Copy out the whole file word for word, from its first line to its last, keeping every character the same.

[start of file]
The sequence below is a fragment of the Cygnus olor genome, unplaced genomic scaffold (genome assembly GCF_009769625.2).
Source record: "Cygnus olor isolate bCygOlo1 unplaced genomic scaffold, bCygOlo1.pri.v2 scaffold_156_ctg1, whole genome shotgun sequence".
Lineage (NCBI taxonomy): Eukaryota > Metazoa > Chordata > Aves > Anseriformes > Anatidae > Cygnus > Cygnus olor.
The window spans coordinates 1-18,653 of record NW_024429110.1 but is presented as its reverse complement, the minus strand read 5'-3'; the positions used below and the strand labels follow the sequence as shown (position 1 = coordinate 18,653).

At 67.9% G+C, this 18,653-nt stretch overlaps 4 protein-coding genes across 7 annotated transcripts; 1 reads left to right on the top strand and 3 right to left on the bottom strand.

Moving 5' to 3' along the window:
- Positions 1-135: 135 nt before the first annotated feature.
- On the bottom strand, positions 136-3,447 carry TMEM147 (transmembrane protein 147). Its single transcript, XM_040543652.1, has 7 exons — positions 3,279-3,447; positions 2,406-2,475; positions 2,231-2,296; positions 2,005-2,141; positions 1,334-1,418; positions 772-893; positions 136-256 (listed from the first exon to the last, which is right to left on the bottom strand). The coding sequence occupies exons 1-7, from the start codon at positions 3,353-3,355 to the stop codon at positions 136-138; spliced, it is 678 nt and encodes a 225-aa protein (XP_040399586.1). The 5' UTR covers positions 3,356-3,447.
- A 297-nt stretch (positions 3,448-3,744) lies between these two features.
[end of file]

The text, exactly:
The sequence below is a fragment of the Cygnus olor genome, unplaced genomic scaffold (genome assembly GCF_009769625.2).
Source record: "Cygnus olor isolate bCygOlo1 unplaced genomic scaffold, bCygOlo1.pri.v2 scaffold_156_ctg1, whole genome shotgun sequence".
Lineage (NCBI taxonomy): Eukaryota > Metazoa > Chordata > Aves > Anseriformes > Anatidae > Cygnus > Cygnus olor.
The window spans coordinates 1-18,653 of record NW_024429110.1 but is presented as its reverse complement, the minus strand read 5'-3'; the positions used below and the strand labels follow the sequence as shown (position 1 = coordinate 18,653).

At 67.9% G+C, this 18,653-nt stretch overlaps 4 protein-coding genes across 7 annotated transcripts; 1 reads left to right on the top strand and 3 right to left on the bottom strand.

Moving 5' to 3' along the window:
- Positions 1-135: 135 nt before the first annotated feature.
- On the bottom strand, positions 136-3,447 carry TMEM147 (transmembrane protein 147). Its single transcript, XM_040543652.1, has 7 exons — positions 3,279-3,447; positions 2,406-2,475; positions 2,231-2,296; positions 2,005-2,141; positions 1,334-1,418; positions 772-893; positions 136-256 (listed from the first exon to the last, which is right to left on the bottom strand). The coding sequence occupies exons 1-7, from the start codon at positions 3,353-3,355 to the stop codon at positions 136-138; spliced, it is 678 nt and encodes a 225-aa protein (XP_040399586.1). The 5' UTR covers positions 3,356-3,447.
- A 297-nt stretch (positions 3,448-3,744) lies between these two features.